I will arise and go now, for always night and day

I hear lake water lapping with low sounds by the shore;

While I stand on the roadway, or on the pavements grey,

I hear it in the deep heart’s core.

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Going to the Wild West of Ireland, one probably doesn’t expect to take a cruise of any kind. Ireland, however, runs rampant with rivers and lakes [or “loughs”, if you will] as well as being surrounded by the wild Atlantic, lends itself to quite a few opportunities to peruse via cruise.

One of the most memorable opportunities to take a cruise on a Wild West Irish Tour is around Yeats’ famed Lough Gill.

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When reflecting on the lore of Lough Gill [like most old places in Ireland, there’s quite a bit]; there’s no better place to do so than atop Gill itself. Skimming silvery water over which the ghostly mists of time and mountains flow, face braced against damp air and eyes fixed on the tree line – all while experiencing the narration of a devoted captain.

Lough Gill in and of itself is a magical entity. Watched over by a castle that is storied [thus indeed, stories for another day] and regarded as one of the best fishing spots by locals [such as anthropologist Dr. Michael Roberts], the Lough is tranquil as it can be choppy. The weather surrounding the lake turns it much more sea-like than one could initially imagine – waves and clouds collide in a spectacular waltz that dazzles the eye – particularly when sunlight strikes the surface of the crests, creating arcs of light that make the waters seem endless.

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Bear in mind this is not the usual cruise! First and foremost, it IS on a lake – a vast one, but a freshwater one nonetheless, ensconced in trees thick and lush with a nearby academic center overlooking the view a little ways out on the lough. What’s fascinating about Lough Gill, to me, is not only its myths and legends [be they the historic end to a royal heir, sleeping giants, an enormous stone table, or a varied telling of a man, his sword, and true love defying the odds of drowning] but its geographical aspects as well. It is a place that is timeless and seemingly effortless, carved by some loving hand into the heart of the Wild West and filled with heavenly water.

Dotted with tiny islands throughout; some even inhabited by locals [which are definitely worth hearing from the captain of our vessel; the Rose of Innisfree], it shifts from an occasionally-flat surface of water to a maze of magnificent plant life and channels. Yeats himself penned “The Lake Isle of Innisfree”, a stanza of which is featured at the top of this piece – inspired by one of the magnificent mini-islands floating in the middle of the lake.IMG_6105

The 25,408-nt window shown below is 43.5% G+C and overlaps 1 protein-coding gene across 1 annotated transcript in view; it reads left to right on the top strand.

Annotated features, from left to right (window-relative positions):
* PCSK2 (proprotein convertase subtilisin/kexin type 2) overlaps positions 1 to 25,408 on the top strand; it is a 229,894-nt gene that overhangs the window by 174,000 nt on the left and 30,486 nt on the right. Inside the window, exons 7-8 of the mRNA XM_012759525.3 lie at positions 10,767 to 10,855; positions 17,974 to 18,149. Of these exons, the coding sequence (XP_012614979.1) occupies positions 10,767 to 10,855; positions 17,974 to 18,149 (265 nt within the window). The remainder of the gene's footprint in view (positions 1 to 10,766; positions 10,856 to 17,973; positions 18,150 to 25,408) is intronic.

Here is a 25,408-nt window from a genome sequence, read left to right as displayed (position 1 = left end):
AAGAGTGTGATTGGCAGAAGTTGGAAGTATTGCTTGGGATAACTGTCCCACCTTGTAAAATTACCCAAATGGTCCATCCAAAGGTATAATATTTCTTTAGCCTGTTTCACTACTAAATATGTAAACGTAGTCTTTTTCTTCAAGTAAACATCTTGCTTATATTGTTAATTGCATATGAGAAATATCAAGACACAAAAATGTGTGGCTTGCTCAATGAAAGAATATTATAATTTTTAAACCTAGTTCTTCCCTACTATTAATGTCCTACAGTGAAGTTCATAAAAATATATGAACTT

All of which is lovingly described by Captain George; as much a part of Lough Gill and the Wild West of Ireland as he is his own individual person. With a weatherworn face and a classic Captain’s hat, he looks the part – the sort of man who seems born in a lighthouse and lived on a ship all his days. The feeling of safety in his navigational skills and charismatic presence is immediate – Captain George is as capable as he is kind.941395_588607861159264_543974610_n.jpg

[And a born performer, too!]

Boarding a cozy, warm boat with the thought of seeing things seldom seen [and therefore wonderful, as you might’ve guessed], the last thing I expected was to be served tea and snacks by a rosy-cheeked lady who was all smiles – first mate & wife Tina was prepared for that special brand of hospitality only the Irish can truly extend. Captain George, meanwhile, invoked the spirit of Yeats [and if you’ve ever heard Yeats recite his own poetry, you might know what I mean] from the ship’s loudspeaker – not overwhelmingly blaring, but rather, an intonation of emphasis. Every yard we covered across glimmering water alternated between narration in poetry, prose/quotes, and facts alike. Captain George; a well of information in the best possible way, got everyone involved in the recitation of poetry and the ‘pop quizzes’ of questions surrounding Lough Gill.

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[Wild Westies LD and Sam aboard the Rose of Innisfree]

It felt rather like we floated the lake in somebody’s home, listening to their stories and sharing fun facts, rather than on-board a ship. That was arguably due to both the conversational tone of the good captain and how smooth the ride was! Coincidentally, outside of educational Boston Harbor explorations and an unsuccessful whale watch, this was my first ‘real’ cruise – and it was one I wouldn’t trade for the world.

If I’ve enticed you to come on said cruise with us around the Land of Heart’s Desire, feel free to see where the journey takes you from here:

Meet Captain George and his fine ship, and catch a shining glimpse of Lough Gill aboard the Rose of Innisfree in the Heart of the Wild West!

Let us know where you go from here – we want to go with you!

Until next time, be well!

Sam Fishkind

Wild West Irish Tours

Social Media Manager & Scribe.

Good morning, good afternoon, good evening! Wherever you are, whatever you’re up to, we invite you to sit back, relax, and join us on another adventure in the Wild West of Ireland.